The thirty-seventh in a series of posts highlighting buildings in East Wilson Historic District, a national historic district located in Wilson, North Carolina. As originally approved, the district encompasses 858 contributing buildings and two contributing structures in a historically African-American section of Wilson. (A significant number have since been lost.) The district was developed between about 1890 to 1940 and includes notable examples of Queen Anne, Bungalow/American Craftsman, and Shotgun-style architecture. It was listed on the National Register of Historic Places in 1988.

As described in the nomination form for East Wilson Historic District: “ca. 1930; 1 1/2 stories; gambrel-front house with two-bay facade and gabled porch; built by William Hines for tenants.”

In the 1930 Wilson, N.C., city directory: Fitts E Courtney (c), tchr Stantonsburg St Graded School h 1007 Washington; Fitts Howard M (c) (E Courtney) commander American Legion, Henry Ellis Post, h 1007 Washington

In the 1940 census of Wilson, Wilson County: at 1007 Washington Street, dry cleaner Oscar Reid, 41; wife Nora, 39, laundress; and children James O., 20, Cecil, 18, Percell, 16, Leotis, 14, Margarett, 7, Evangeline, 4, Eugene, 3, and Lettie Romaine, 2 months.

In the 1941 Wilson, N.C., city directory: Reid J Oscar (c; Nora; 5) clnr Service Laundry & Dry Clnrs h 1007 Washington.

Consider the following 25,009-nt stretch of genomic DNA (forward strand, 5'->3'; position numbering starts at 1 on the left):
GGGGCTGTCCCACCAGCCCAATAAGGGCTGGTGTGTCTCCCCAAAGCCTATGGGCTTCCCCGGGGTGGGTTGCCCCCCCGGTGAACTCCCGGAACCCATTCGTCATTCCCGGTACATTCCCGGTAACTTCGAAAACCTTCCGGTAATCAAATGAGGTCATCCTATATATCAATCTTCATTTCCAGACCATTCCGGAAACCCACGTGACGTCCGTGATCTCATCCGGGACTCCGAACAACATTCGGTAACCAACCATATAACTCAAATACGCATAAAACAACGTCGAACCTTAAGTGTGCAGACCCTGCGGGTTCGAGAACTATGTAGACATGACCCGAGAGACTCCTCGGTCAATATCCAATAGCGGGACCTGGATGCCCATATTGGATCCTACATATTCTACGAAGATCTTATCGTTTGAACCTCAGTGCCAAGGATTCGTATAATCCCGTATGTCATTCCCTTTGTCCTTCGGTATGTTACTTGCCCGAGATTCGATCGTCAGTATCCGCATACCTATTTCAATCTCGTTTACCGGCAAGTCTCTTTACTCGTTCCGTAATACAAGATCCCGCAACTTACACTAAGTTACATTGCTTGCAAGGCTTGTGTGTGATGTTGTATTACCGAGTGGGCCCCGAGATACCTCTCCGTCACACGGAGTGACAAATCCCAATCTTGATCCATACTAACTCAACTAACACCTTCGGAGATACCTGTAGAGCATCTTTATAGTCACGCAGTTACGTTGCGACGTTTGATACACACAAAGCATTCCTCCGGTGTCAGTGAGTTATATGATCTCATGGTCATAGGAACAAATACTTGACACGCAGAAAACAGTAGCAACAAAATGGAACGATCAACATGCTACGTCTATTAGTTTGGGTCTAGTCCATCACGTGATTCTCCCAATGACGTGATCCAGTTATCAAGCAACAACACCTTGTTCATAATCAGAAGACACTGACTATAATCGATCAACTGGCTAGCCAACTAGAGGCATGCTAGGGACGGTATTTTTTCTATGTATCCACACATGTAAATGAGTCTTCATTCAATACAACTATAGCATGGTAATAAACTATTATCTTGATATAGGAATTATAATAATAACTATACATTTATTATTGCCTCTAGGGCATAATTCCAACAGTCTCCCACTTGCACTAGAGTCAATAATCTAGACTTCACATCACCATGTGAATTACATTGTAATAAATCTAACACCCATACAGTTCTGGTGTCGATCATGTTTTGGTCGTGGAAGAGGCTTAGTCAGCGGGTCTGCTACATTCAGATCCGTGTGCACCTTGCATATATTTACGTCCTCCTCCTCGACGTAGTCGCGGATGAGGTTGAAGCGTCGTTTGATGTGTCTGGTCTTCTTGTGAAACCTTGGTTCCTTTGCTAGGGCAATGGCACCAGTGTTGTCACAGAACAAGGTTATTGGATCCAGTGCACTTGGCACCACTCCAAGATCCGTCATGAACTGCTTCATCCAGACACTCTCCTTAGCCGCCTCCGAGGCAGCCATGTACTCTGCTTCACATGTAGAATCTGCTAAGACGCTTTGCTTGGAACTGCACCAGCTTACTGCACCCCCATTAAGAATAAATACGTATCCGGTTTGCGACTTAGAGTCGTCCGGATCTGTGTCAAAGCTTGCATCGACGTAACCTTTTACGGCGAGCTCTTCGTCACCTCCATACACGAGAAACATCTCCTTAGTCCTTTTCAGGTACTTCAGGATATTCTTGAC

Photograph by Lisa Y. Henderson, July 2017.

Karl Fleming’s Wilson.

The Wilson Daily Times is the source of many of the newspaper articles posted at Black Wide-Awake. I am not unmindful of the racist over- and undertones of many of the clippings, especially those reporting alleged criminal activity. Nevertheless, they have value as imperfect documentation of the existence of so many African-Americans whose lives went otherwise unrecorded. Journalist Karl Fleming made his name covering the Civil Rights movement — most notably, Freedom Summer — for Newsweek magazine in the early 1960s. Fleming’s newspaper career began about 1947 at the Daily Times, which, in Son of the Rough South: An Uncivil Memoir (2005), he credits with introducing him to the brutal racist policies of his native state.

Fleming devotes several chapters to his time in Wilson. His behind-the-scenes explanation of the Times‘ race conventions is illuminating: